Rudge Whitworth's final sporting model was named after the race in which it won its greatest victory - the Ulster Grand Prix, billed as the world's fastest motorcycle road race. As it was first offered to the public, the machine was virtually a race replica, although in later years roadster refinements were added.
Rider Graham Walker (later a journalist and father of motorsports commentator Murray Walker) had been appointed Rudge sales manager is 1926. When he took first place in the 1928 Ulster Grand Prix, after an epic battle against rival Charlie Dodson on his Sunbeam Model 90, it was the first time a road race had been won at over 80mph.
Before the year was out, Ernie Nott took the world two-hour record at 100mph+ and there were further records in 1929. In Grand Prix racing there were mixed fortunes until 1930, when the first two Senior AT and the first three junior places all fell to Rudge.
The winning formula was a triumph of technology and engineering. All three junior Rudges were hone at more than 70mph, the first machines to break this speed barrier. It was the last year in which a pushrod machine would win the race, although the Lightweight TT fell to the 250cc version in 1931. As late as 1934, a trio of 250s privately entered by Graham Walker scored a Lightweight hat trick.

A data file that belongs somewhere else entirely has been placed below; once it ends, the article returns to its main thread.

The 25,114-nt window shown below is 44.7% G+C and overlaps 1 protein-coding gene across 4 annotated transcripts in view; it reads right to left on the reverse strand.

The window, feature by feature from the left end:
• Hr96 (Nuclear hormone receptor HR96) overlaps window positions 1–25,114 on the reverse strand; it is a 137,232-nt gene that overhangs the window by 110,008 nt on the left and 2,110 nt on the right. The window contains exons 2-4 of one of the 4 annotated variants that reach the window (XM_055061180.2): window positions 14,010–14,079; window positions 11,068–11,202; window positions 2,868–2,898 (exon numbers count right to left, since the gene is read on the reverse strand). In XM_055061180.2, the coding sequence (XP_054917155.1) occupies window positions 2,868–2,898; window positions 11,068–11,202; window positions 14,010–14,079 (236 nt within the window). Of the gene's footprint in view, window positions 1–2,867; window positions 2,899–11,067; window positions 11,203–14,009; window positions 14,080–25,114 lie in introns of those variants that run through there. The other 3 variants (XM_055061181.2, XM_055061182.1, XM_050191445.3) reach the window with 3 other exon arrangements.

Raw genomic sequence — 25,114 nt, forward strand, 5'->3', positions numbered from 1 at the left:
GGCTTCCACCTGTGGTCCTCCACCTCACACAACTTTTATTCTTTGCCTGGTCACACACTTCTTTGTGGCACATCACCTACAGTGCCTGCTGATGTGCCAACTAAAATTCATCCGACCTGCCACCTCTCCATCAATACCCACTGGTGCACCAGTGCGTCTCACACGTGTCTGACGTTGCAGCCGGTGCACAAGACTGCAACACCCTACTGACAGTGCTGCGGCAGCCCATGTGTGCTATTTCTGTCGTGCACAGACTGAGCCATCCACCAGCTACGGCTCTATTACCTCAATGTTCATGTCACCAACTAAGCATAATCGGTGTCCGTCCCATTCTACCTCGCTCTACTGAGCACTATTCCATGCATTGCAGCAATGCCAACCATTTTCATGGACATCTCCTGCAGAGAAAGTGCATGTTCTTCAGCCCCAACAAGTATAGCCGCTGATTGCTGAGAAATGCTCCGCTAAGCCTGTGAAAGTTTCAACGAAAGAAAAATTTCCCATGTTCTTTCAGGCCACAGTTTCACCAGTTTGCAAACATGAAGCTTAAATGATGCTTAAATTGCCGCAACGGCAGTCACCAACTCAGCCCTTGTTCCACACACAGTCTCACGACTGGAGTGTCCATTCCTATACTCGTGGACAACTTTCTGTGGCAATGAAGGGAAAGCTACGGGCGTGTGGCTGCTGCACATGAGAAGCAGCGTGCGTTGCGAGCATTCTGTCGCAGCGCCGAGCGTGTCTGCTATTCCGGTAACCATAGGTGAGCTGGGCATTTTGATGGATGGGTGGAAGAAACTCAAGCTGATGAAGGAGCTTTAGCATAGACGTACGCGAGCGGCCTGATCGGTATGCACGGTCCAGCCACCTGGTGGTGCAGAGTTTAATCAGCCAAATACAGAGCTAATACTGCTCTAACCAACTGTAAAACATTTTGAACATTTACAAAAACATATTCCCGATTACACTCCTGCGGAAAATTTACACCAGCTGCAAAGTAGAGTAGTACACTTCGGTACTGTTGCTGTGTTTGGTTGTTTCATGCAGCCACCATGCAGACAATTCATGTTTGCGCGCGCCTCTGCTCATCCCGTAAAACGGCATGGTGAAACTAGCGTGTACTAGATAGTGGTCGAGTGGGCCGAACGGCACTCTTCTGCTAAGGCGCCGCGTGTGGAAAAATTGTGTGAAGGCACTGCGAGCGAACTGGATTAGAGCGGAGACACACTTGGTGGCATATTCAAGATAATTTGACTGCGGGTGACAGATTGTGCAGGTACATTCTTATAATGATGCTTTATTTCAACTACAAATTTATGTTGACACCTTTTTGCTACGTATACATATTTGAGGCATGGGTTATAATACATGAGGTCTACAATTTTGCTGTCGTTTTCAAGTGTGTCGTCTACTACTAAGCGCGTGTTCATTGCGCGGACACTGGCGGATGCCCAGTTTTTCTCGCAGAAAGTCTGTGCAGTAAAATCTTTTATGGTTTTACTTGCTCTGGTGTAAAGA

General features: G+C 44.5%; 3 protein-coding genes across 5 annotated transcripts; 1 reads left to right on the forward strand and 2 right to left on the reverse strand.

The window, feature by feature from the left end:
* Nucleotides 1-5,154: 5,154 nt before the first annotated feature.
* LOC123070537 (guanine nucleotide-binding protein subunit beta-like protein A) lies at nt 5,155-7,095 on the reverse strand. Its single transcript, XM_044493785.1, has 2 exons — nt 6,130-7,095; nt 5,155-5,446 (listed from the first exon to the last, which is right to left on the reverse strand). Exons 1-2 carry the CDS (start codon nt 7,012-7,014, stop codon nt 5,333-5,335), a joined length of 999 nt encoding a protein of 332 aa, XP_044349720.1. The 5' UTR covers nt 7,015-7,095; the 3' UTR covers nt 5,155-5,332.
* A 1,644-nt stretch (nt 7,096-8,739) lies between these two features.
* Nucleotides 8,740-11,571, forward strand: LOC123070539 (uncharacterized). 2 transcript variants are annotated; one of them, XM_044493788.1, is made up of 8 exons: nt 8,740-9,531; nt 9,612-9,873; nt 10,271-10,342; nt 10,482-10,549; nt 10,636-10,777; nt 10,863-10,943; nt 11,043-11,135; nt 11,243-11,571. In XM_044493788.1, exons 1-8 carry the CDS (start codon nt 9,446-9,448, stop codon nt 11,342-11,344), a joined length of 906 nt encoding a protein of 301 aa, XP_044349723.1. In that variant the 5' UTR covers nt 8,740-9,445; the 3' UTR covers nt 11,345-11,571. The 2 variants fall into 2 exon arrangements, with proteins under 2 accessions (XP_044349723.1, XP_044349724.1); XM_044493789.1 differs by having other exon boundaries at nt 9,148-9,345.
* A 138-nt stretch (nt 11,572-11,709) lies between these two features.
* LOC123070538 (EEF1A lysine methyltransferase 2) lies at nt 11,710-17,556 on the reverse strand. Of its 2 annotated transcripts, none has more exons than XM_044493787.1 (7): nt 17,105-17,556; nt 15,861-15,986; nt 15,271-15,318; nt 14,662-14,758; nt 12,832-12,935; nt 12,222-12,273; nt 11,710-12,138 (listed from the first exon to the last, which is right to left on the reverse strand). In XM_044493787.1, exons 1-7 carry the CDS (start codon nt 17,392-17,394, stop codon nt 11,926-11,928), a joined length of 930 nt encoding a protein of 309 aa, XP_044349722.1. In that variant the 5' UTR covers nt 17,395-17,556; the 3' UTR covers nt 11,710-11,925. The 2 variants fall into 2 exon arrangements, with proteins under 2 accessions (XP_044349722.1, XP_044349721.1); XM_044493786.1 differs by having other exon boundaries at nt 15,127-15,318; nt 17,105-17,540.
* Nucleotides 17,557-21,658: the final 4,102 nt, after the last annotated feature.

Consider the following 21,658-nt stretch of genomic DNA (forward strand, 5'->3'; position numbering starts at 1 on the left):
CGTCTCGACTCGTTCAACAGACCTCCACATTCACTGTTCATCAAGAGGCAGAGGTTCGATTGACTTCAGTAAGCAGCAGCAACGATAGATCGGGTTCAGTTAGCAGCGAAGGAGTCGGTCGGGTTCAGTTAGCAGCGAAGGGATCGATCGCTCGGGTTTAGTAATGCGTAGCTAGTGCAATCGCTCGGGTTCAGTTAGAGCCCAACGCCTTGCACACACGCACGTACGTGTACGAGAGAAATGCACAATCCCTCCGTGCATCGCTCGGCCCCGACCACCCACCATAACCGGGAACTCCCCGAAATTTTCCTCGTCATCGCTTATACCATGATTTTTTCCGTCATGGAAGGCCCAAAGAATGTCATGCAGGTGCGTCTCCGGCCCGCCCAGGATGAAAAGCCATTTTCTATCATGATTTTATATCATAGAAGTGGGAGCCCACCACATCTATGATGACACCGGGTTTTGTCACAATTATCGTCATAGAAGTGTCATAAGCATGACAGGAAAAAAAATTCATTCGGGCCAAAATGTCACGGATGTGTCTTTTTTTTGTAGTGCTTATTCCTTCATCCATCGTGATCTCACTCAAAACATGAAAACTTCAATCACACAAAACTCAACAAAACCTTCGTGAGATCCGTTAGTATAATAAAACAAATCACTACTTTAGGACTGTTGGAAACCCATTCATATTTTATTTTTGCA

As a result of the factory's racing achievements, the range-leading Sports models were rechristened the Ulster in 1929. Refinements included dry-sump lubrication, a new crankcase and enclosed valves. Later models acquired contemporary styling, while the performance kept pace - 100mph in 1930.
Financial troubles were a constant factor for Rudge. The years 1931 and 1932 saw very poor sales and in 1933 the company had to halt many of its projects, as well as giving up racing. Later that year, Rudge went into receivership, but this was not to be the end, and in 1936 the music and electrical company EMI, a major creditor, took over Rudge. One of the first developments to affect the Ulster and Special model was a new aluminum cylinder head with enclosed valves and revised oil system.
During 1937 the factory was moved to EMI's base at Hayes, Middlesex. Sales gradually improved but it was not enough to save Rudge. With the outbreak if war, EMI had to concentrate on its main business, chiefly the assembly of radio and radar equipment. Although they had intended to resume production when peace came, this was not to be and in 1943 the Rudge name and tooling were sold off to Raleigh - a sad end to a great pioneering marque.